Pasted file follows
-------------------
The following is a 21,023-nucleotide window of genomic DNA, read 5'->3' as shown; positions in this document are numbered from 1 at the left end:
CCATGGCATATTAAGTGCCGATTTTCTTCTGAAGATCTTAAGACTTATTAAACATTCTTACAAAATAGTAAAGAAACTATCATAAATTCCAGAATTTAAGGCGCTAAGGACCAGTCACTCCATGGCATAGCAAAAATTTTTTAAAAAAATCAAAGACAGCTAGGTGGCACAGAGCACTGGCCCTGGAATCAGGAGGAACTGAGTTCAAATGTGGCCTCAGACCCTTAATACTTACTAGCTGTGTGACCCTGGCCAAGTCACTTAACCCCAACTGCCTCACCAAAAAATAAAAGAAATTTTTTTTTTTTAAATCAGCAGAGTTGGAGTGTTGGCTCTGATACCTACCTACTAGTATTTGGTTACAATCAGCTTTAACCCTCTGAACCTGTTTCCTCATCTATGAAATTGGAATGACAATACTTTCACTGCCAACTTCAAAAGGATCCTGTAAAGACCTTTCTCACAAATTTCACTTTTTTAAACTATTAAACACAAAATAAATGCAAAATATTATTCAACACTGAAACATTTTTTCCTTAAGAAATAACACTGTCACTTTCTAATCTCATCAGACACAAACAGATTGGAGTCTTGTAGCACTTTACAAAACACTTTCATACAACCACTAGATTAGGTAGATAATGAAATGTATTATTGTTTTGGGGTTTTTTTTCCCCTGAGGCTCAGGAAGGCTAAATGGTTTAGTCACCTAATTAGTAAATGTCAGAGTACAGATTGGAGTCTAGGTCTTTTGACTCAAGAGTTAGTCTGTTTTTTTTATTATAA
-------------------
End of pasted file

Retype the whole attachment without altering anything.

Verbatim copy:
The following is a 21,023-nucleotide window of genomic DNA, read 5'->3' as shown; positions in this document are numbered from 1 at the left end:
CCATGGCATATTAAGTGCCGATTTTCTTCTGAAGATCTTAAGACTTATTAAACATTCTTACAAAATAGTAAAGAAACTATCATAAATTCCAGAATTTAAGGCGCTAAGGACCAGTCACTCCATGGCATAGCAAAAATTTTTTAAAAAAATCAAAGACAGCTAGGTGGCACAGAGCACTGGCCCTGGAATCAGGAGGAACTGAGTTCAAATGTGGCCTCAGACCCTTAATACTTACTAGCTGTGTGACCCTGGCCAAGTCACTTAACCCCAACTGCCTCACCAAAAAATAAAAGAAATTTTTTTTTTTTAAATCAGCAGAGTTGGAGTGTTGGCTCTGATACCTACCTACTAGTATTTGGTTACAATCAGCTTTAACCCTCTGAACCTGTTTCCTCATCTATGAAATTGGAATGACAATACTTTCACTGCCAACTTCAAAAGGATCCTGTAAAGACCTTTCTCACAAATTTCACTTTTTTAAACTATTAAACACAAAATAAATGCAAAATATTATTCAACACTGAAACATTTTTTCCTTAAGAAATAACACTGTCACTTTCTAATCTCATCAGACACAAACAGATTGGAGTCTTGTAGCACTTTACAAAACACTTTCATACAACCACTAGATTAGGTAGATAATGAAATGTATTATTGTTTTGGGGTTTTTTTTCCCCTGAGGCTCAGGAAGGCTAAATGGTTTAGTCACCTAATTAGTAAATGTCAGAGTACAGATTGGAGTCTAGGTCTTTTGACTCAAGAGTTAGTCTGTTTTTTTTATTATAA